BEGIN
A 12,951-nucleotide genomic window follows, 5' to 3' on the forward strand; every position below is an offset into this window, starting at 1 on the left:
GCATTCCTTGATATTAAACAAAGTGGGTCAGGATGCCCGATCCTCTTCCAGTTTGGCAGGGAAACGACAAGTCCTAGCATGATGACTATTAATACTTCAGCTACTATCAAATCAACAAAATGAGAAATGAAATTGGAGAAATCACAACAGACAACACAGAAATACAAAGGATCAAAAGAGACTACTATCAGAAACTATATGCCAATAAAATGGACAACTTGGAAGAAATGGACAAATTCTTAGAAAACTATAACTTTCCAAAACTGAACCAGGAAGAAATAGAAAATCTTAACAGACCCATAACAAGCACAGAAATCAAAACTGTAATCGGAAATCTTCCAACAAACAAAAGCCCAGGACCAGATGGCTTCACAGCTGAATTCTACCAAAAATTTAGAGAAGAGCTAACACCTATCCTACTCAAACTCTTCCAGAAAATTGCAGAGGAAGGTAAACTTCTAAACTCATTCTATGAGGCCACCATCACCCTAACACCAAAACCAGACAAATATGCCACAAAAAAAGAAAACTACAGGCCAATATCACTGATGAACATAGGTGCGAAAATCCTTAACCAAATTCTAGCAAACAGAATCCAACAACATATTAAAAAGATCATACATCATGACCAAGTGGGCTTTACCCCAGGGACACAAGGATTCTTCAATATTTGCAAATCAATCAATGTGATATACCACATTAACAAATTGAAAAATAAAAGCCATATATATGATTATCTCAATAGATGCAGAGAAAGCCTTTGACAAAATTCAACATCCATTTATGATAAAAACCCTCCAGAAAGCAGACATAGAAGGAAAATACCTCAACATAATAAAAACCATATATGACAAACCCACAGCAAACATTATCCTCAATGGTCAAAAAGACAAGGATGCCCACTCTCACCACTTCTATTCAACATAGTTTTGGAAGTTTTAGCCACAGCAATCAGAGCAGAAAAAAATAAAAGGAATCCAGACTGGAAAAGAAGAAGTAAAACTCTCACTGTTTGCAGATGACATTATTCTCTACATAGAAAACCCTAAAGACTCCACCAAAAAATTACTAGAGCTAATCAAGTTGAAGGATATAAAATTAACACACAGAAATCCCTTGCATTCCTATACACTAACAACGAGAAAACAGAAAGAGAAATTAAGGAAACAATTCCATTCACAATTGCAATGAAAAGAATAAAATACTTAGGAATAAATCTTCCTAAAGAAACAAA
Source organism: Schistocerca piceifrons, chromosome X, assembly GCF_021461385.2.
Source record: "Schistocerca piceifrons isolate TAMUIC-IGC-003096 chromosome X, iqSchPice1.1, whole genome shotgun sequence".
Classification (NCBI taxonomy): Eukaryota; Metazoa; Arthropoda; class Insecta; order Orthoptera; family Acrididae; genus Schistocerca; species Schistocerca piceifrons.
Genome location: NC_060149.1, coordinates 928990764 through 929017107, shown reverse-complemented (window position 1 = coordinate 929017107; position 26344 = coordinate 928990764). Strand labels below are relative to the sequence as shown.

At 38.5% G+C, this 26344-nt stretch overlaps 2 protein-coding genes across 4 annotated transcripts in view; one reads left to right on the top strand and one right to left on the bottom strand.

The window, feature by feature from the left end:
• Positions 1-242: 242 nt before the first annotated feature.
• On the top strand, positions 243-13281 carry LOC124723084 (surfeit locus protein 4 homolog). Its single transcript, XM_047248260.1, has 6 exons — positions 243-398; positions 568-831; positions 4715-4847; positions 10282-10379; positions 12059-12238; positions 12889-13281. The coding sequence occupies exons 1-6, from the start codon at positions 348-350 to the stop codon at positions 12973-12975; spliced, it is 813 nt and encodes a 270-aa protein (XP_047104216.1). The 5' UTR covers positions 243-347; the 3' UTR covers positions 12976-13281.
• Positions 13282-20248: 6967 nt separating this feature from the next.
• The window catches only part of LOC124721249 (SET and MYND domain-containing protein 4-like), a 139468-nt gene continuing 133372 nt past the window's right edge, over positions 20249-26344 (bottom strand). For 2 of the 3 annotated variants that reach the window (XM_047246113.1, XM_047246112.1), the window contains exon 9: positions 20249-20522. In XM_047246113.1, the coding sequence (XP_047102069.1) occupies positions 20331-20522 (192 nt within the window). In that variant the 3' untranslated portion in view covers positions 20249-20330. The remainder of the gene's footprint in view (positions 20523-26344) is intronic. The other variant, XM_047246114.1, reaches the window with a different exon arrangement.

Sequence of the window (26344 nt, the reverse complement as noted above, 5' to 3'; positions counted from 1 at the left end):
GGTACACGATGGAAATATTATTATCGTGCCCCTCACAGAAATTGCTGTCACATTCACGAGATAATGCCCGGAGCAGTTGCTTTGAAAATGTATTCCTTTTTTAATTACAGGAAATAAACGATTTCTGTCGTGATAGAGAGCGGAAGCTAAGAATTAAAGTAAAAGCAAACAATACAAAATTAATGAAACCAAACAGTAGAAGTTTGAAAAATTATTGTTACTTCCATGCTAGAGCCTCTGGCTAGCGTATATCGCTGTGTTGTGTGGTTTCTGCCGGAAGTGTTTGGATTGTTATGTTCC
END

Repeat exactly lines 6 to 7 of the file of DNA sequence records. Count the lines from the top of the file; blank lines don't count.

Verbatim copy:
Genome location: NC_060149.1, coordinates 928990764 through 929017107, shown reverse-complemented (window position 1 = coordinate 929017107; position 26344 = coordinate 928990764). Strand labels below are relative to the sequence as shown.

At 38.5% G+C, this 26344-nt stretch overlaps 2 protein-coding genes across 4 annotated transcripts in view; one reads left to right on the top strand and one right to left on the bottom strand.